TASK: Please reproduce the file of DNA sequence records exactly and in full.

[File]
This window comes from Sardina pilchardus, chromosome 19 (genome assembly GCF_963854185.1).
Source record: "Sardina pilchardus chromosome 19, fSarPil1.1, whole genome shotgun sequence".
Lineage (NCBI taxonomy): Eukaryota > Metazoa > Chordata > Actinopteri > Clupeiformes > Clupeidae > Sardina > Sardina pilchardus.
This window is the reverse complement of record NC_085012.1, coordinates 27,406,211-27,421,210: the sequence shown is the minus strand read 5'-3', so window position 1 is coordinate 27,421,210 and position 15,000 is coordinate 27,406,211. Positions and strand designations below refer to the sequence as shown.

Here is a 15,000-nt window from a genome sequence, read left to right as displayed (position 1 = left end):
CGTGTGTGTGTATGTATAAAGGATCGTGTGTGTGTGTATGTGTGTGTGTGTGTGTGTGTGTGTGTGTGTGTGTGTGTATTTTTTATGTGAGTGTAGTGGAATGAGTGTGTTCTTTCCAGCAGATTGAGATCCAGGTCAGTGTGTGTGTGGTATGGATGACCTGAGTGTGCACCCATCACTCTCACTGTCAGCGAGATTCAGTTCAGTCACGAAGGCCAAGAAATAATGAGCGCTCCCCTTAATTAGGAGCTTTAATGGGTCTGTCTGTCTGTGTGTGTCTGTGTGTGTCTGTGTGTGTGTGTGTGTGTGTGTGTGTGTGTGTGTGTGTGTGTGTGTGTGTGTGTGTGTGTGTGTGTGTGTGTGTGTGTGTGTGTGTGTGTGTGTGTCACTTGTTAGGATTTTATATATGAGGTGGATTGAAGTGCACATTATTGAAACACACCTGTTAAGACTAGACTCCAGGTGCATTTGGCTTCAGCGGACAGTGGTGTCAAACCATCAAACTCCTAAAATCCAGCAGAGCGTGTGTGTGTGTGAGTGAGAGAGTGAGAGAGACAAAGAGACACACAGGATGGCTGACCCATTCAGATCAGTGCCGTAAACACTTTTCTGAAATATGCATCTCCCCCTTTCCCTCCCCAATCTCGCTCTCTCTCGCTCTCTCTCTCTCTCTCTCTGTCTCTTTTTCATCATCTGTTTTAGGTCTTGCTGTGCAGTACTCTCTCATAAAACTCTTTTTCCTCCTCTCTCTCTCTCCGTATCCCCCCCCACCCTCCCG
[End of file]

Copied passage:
This window comes from Sardina pilchardus, chromosome 19 (genome assembly GCF_963854185.1).
Source record: "Sardina pilchardus chromosome 19, fSarPil1.1, whole genome shotgun sequence".
Lineage (NCBI taxonomy): Eukaryota > Metazoa > Chordata > Actinopteri > Clupeiformes > Clupeidae > Sardina > Sardina pilchardus.
This window is the reverse complement of record NC_085012.1, coordinates 27,406,211-27,421,210: the sequence shown is the minus strand read 5'-3', so window position 1 is coordinate 27,421,210 and position 15,000 is coordinate 27,406,211. Positions and strand designations below refer to the sequence as shown.

Here is a 15,000-nt window from a genome sequence, read left to right as displayed (position 1 = left end):
CGTGTGTGTGTATGTATAAAGGATCGTGTGTGTGTGTATGTGTGTGTGTGTGTGTGTGTGTGTGTGTGTGTGTGTGTATTTTTTATGTGAGTGTAGTGGAATGAGTGTGTTCTTTCCAGCAGATTGAGATCCAGGTCAGTGTGTGTGTGGTATGGATGACCTGAGTGTGCACCCATCACTCTCACTGTCAGCGAGATTCAGTTCAGTCACGAAGGCCAAGAAATAATGAGCGCTCCCCTTAATTAGGAGCTTTAATGGGTCTGTCTGTCTGTGTGTGTCTGTGTGTGTCTGTGTGTGTGTGTGTGTGTGTGTGTGTGTGTGTGTGTGTGTGTGTGTGTGTGTGTGTGTGTGTGTGTGTGTGTGTGTGTGTGTGTGTGTGTGTGTGTCACTTGTTAGGATTTTATATATGAGGTGGATTGAAGTGCACATTATTGAAACACACCTGTTAAGACTAGACTCCAGGTGCATTTGGCTTCAGCGGACAGTGGTGTCAAACCATCAAACTCCTAAAATCCAGCAGAGCGTGTGTGTGTGTGAGTGAGAGAGTGAGAGAGACAAAGAGACACACAGGATGGCTGACCCATTCAGATCAGTGCCGTAAACACTTTTCTGAAATATGCATCTCCCCCTTTCCCTCCCCAATCTCGCTCTCTCTCGCTCTCTCTCTCTCTCTCTCTGTCTCTTTTTCATCATCTGTTTTAGGTCTTGCTGTGCAGTACTCTCTCATAAAACTCTTTTTCCTCCTCTCTCTCTCTCCGTATCCCCCCCCACCCTCCCG